President Obama will give his last State of the Union Tuesday, which means Republicans will have their last chance at a rebuttal.
Given the pomp of the President’s speech, the setting of the State of the Union response is particularly tricky. The best backdrops balance formal and informal, avoiding a direct comparison to the main event.
From fireplaces to American flags, here are some tips and tricks for a good backdrop.
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Kathleen Sebelius, 2008
The speaker: Democratic Gov. Kathleen Sebelius of Kansas, who later served as Health and Human Services secretary in the Obama Administration
The setting: The Kansas Governor’s Mansion, an 1887 house in Topeka
Notable details: The burning fireplace is a perennial favorite, showing up in the 2006 response by Virginia Gov. Tim Kaine and the 2014 response by Rep. Cathy McMorris Rodgers. It makes the response seem cozy and warm, an alternative to the pomp and circumstance of the State of the Union. Putting the fireplace in the distance also gave the backdrop good depth of field—the term cinematographers use for making a two-dimensional image appear bigger.
Bobby Jindal, 2009
The speaker: Louisiana Gov. Bobby Jindal, who ran unsuccessfully for the Republican presidential nomination in 2015
The setting: The Louisiana Governor’s Mansion, a 1963 house in Baton Rouge
Notable details: As with Sebelius’ response, the staircase adds a homey yet elegant touch to the backdrop. Jindal also approached the camera from the hallway, echoing the East Room of the White House, where President Obama announced the death of Osama bin Laden. The U.S. and Louisiana flags frames Jindal nicely, while adding another layer to the backdrop.
Bob McDonnell, 2010
The speaker: Virginia Gov. Bob McDonnell, who was later convicted of corruption charges
The setting: The House Chamber of the Virginia State Capitol in Richmond, built in 1785
Notable details: In a break from tradition, the response was structured like the State of the Union, with McDonnell entering the chamber to applause and shaking hands. But while the state Capitol has the right historic feel, the chamber looks small compared to the U.S. Capitol, which viewers had just seen. By mimicking the President’s speech too closely, the response ended up falling short. The carefully selected group of viewers in the background added some much-needed life to the response, however.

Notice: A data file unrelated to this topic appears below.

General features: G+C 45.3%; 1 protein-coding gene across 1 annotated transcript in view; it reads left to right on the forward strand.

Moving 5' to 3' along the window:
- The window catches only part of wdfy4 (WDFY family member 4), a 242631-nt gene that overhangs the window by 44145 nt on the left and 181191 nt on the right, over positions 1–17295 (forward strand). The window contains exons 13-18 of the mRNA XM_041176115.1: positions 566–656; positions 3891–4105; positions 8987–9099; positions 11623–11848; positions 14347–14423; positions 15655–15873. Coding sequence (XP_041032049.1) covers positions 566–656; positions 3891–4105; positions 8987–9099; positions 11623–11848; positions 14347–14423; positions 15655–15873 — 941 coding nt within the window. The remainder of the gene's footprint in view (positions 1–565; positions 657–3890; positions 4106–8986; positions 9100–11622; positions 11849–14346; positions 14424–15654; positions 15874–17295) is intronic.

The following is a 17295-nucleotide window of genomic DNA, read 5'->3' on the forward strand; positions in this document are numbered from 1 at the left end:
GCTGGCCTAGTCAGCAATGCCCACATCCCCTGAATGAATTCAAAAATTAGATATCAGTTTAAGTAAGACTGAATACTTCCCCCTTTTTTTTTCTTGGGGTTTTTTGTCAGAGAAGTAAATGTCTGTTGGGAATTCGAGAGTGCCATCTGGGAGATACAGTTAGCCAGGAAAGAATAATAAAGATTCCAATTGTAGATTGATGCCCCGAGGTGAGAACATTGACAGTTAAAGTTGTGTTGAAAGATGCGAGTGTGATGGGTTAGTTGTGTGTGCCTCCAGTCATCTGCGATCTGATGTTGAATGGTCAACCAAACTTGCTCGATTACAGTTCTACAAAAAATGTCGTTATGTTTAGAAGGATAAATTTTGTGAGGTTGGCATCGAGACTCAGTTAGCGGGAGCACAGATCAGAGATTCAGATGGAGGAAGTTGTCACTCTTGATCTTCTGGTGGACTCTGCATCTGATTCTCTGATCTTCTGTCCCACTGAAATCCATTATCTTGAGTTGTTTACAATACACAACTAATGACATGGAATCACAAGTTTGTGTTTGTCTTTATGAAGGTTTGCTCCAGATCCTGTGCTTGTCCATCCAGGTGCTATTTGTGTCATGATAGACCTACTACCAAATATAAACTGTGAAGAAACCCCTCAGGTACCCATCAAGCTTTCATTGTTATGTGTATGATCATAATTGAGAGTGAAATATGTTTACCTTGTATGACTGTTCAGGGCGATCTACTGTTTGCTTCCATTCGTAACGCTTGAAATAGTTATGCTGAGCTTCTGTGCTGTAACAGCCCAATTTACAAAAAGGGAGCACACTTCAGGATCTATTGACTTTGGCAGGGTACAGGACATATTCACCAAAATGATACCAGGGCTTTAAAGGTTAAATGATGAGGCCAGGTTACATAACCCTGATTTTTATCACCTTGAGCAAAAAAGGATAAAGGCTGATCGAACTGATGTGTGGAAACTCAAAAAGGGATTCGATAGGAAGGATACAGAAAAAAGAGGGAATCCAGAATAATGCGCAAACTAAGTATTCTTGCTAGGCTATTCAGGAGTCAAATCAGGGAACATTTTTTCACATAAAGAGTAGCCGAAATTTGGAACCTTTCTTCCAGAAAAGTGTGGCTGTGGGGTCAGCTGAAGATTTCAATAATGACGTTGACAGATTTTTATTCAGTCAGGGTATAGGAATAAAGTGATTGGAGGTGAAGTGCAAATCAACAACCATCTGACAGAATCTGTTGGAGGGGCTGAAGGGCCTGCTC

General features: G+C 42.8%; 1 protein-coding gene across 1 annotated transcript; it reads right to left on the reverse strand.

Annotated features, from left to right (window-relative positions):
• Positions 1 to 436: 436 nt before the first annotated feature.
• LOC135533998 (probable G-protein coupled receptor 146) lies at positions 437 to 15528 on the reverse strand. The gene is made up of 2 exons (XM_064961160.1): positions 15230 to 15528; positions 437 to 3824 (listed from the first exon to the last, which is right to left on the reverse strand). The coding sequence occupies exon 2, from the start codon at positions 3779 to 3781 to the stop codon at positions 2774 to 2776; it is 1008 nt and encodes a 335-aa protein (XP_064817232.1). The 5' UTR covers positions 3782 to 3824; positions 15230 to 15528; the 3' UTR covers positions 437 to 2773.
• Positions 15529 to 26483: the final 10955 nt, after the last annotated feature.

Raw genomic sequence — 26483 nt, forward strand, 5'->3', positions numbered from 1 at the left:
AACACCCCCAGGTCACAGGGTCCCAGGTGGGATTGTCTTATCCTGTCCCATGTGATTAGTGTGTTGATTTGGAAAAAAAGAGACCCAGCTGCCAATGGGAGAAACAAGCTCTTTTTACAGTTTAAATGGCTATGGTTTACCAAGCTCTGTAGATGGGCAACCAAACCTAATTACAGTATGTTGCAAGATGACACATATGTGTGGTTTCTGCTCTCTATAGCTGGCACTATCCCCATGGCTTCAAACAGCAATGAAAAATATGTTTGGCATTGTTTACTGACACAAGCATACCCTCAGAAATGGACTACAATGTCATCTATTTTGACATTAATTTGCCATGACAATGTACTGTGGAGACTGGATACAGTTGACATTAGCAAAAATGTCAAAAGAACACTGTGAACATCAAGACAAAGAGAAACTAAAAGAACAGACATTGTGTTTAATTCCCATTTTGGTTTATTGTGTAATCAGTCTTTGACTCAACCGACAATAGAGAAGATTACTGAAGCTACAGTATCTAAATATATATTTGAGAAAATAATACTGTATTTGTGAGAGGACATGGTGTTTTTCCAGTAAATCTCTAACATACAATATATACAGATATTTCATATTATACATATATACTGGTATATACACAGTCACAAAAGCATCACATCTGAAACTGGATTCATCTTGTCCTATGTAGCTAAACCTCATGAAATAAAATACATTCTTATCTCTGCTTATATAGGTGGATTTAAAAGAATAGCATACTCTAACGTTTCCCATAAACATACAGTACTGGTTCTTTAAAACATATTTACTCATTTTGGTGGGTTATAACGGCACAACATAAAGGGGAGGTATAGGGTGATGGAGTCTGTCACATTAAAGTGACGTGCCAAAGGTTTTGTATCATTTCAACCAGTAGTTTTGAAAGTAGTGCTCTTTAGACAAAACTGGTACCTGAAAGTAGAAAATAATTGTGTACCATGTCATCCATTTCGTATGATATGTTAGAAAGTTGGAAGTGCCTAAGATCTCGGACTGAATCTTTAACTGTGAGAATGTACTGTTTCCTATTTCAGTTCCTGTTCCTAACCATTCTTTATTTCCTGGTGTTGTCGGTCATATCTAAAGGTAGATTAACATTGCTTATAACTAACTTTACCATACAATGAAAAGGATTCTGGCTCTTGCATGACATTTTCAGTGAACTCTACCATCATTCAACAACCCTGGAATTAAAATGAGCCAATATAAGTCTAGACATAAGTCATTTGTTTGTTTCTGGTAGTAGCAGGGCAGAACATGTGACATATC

Mitch Daniels, 2012
The speaker: Indiana Gov. Mitch Daniels, now president of Purdue University
The setting: The auditorium stage of the Indiana War Memorial, built to honor veterans of World War I
Notable details: Although the War Memorial provides a great exterior shot, the inside location chosen here had little to offer. U.S. and Indiana flags were the only touches to an otherwise flat and generic marble backdrop. The only other prop, a small table, disappeared after the cameras zoomed in.
Marco Rubio, 2013
The speaker: Florida Sen. Marco Rubio, who is currently running for the Republican presidential nomination
The setting: The Speaker’s Conference Room in the U.S. Capitol
Notable details: The two sets of curtains add a personal but formal touch, as though you’re hanging out in Martha Stewart’s dining room. The American flag adds a dollop of pomp, offset by the family photo, which Rubio brought with him, since this isn’t his office. The view out the window adds more depth. But the backdrop ultimately fails because it doesn’t have anywhere in easy reach for Rubio to set his water bottle, leading to an awkward moment on live television.
Cathy McMorris Rodgers, 2014
The speaker: U.S. Rep. Cathy McMorris Rodgers of Washington, the highest-ranking Republican woman in Congress
The setting: A room inside the Capitol
Notable details: Fittingly for a speech that focused on her personal story, this is one of the most personal backdrops used. A family portrait sits on a table near a plant and a bowl of (presumably) Washington apples. Even the perennial U.S. flag is folded and placed in a memorial case. The fireplace is unlit, probably for practical reasons, while McMorris Rodgers sits on a gold embroidered couch, suggesting a personal chat in an elegant living room.
Joni Ernst, 2015
The speaker: Iowa Sen. Joni Ernst, who was elected in 2014
The setting: The Senate Armed Services Committee room in the U.S. Capitol
Notable details: Since the Iraq War veteran focused on military issues in her speech and serves on the Armed Services Committee, the location reinforces the theme of the speech. In addition to the U.S. and Iowa flags, the backdrop also features flags for each of the branches of the U.S. military, giving it a cluttered look. A small lamp adds a cozy touch but the rest of the exterior is in the same field of vision, making the backdrop feel flat.